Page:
Chapter Two

Geology & Hydrology

When you fly over the East Bay, it is easy to see two distinct types of terrain: the corrugated ridges of the East Bay hills and the apron of flat lands that spreads from the foot of the hills to San Francisco Bay. What you might not understand at first glance is that the hills and the flat lands are closely tied to each other.

Two great forces working in tandem create both the flatlands and the hills. Continuing movement of the earth's crust uplifting the hills is counterbalanced by erosion wearing down the hills, carving valleys, and building up the flat lands. Rainwater washes soil from the surface of the hills to the creeks. Downstream, the sediment builds up layer upon layer. Streams naturally tend to shift position, especially on the flatlands, where their banks are lower and more easily overtopped. During major floods, streams will shift to new courses, leaving behind telltale lobes of sediment snaking through the landscape. Eventually, this process creates an alluvial fan, a deposit of sediment "fanning out" from where the stream first emerges from the hills, becoming wider as the land flattens out toward the Bay. The Alameda Creek fan is the largest in the East Bay, stretching from Niles to the San Mateo Bridge in the north and the Dumbarton Bridge on the south.

The action of water, however, does not erase all the evidence of crustal movement. In fact, aquatic features often indicate the location of faults. Note the jogs in Temescal, Sausal, Arroyo Viejo, and San Leandro creeks as they cross the Hay ward Fault. It runs along Highway 13, then very near the dam at Lake Chabot. Farther south Lake Elizabeth and numerous springs and seeps mark the fault's trace. The Calaveras Fault is indicated by the abrupt T in Alameda Creek in the vicinity of Sunol.

In fact, the entire flatlands area of the East Bay was built over millions of years by this kind of stream action. Alluvial fans coalesced to create an alluvial plain on top of the bedrock. If the creeks had not deposited that sediment, the hills would continue to plunge steeply all the way to the Bay and beneath it. In a few places, you can see the underlying contours of bedrock poking up, such as Albany Hill or Coyote Hills in the South Bay.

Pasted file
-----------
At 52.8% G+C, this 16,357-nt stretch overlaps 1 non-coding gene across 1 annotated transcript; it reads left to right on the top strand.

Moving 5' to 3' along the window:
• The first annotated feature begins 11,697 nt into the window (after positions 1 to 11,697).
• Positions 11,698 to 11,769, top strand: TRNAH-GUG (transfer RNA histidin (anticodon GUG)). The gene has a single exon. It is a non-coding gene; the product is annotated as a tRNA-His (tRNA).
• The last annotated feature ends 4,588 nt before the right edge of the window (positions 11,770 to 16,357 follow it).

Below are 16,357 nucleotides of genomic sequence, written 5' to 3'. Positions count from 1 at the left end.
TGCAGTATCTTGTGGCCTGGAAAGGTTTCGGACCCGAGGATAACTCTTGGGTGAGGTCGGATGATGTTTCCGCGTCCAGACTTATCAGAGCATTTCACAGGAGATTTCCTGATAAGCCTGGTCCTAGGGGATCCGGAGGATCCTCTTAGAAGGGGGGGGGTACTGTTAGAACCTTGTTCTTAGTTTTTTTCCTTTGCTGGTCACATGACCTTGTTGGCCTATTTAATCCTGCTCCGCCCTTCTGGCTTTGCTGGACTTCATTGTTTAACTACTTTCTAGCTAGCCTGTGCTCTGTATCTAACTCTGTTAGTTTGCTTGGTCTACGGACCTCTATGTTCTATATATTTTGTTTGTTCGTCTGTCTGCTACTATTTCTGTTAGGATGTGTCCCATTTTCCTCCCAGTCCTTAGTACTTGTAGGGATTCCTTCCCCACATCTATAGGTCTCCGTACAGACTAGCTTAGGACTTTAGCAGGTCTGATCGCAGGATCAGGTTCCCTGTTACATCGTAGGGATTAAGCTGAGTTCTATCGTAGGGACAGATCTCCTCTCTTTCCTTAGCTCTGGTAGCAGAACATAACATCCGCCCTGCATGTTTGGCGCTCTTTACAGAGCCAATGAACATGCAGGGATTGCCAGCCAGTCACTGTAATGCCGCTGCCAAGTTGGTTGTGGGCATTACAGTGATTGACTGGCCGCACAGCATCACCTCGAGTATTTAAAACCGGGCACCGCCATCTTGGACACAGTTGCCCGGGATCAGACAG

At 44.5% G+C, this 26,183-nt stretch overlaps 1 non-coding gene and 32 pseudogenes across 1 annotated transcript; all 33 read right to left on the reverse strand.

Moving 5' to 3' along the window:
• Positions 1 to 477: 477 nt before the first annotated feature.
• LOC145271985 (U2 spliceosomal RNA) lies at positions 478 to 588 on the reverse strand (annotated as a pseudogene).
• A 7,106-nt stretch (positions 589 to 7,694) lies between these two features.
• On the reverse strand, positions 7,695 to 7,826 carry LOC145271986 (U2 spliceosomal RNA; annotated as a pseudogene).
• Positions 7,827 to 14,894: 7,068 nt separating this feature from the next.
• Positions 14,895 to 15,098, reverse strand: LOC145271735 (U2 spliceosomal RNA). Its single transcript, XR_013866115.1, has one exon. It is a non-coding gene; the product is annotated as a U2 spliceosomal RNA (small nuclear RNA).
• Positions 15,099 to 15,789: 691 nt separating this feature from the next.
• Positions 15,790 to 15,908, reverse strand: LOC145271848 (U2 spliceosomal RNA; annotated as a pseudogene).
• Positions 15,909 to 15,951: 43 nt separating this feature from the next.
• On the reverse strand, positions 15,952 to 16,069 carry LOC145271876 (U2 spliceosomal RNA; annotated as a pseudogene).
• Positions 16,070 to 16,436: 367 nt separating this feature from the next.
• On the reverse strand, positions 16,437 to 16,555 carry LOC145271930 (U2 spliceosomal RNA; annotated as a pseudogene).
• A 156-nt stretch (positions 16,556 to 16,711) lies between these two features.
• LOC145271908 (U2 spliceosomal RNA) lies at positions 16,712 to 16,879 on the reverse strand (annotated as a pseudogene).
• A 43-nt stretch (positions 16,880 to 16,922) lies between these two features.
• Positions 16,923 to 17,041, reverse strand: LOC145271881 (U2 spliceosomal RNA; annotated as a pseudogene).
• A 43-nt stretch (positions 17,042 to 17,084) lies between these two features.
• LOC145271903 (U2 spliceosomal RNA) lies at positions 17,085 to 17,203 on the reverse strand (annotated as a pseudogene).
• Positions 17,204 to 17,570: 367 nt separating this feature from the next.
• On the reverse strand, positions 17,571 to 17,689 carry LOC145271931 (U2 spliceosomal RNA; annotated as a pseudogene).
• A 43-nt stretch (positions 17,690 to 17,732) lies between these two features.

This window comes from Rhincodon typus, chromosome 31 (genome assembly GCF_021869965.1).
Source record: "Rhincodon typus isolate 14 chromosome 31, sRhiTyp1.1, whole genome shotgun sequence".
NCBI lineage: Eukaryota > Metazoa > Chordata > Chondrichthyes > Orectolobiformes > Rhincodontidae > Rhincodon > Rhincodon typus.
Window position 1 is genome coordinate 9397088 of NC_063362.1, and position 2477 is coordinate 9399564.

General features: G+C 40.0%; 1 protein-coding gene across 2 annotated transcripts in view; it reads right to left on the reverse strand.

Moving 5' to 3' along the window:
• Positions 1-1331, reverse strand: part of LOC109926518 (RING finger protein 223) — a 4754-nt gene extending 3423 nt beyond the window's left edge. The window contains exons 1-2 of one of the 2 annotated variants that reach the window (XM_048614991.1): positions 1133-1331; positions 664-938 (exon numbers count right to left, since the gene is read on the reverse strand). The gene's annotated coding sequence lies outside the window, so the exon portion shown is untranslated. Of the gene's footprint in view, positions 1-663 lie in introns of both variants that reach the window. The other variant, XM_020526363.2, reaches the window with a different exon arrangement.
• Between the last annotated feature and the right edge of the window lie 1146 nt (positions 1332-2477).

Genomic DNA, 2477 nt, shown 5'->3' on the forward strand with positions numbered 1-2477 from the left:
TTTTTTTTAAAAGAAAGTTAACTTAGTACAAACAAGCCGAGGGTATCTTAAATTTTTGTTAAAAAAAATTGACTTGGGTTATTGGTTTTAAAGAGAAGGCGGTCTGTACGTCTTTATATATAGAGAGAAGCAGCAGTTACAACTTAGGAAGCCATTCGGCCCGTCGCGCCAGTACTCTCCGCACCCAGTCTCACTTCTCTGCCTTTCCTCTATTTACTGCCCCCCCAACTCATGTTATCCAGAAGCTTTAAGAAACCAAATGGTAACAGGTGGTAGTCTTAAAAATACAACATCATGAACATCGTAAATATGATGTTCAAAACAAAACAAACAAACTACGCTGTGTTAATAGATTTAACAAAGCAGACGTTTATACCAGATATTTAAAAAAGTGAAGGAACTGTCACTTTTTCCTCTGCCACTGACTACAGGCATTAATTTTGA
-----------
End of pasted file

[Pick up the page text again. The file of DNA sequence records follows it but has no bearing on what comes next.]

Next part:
Once you recognize how powerfully the action of water has affected the shape of the East Bay, it is easier to see that knowing the watersheds is the key to understanding the physical terrain you inhabit.

In simple terms, a watershed consists of all the lands that are drained by a particular creek or river. Watersheds come in many sizes, and there are watersheds within watersheds, like Chinese boxes. If you live on a little creek like Tice Creek, you'll find that it empties into Walnut Creek. You live in the Tice Creek watershed, and also the Walnut Creek watershed, in the same way that you are a resident of both the city of Walnut Creek and the county of Contra Costa. The watershed of the East Bay includes any land that ultimately drains into the eastern shore of San Francisco Bay.

Rainwater reaches a watershed's stream in two ways, either by running off the surface or by soaking into the ground. The runoff moves downhill into gutters, storm drains, or gullies until it joins the stream. The water that soaks into the earth becomes part of the groundwater. Like surface runoff, groundwater also tends to flow downhill, through the soil and fractures in bedrock. Emerging through springs, groundwater feeds the creeks between rainstorms and ultimately reaches the Bay.

Urbanization disturbs a necessary balance between groundwater and runoff because it creates impermeable surfaces like pavement and roofs, which dramatically increase runoff. In a heavy rain, urban creeks tend to experience big, fast floods because the ground isn't absorbing enough water, and the floods come hand in hand with damaging erosion. Conversely, because the groundwater supply isn't adequately renewed, urbanization also diminishes the amount of water flowing through creeks in the summer.

   --Sarah Pollock & Janet Sowers

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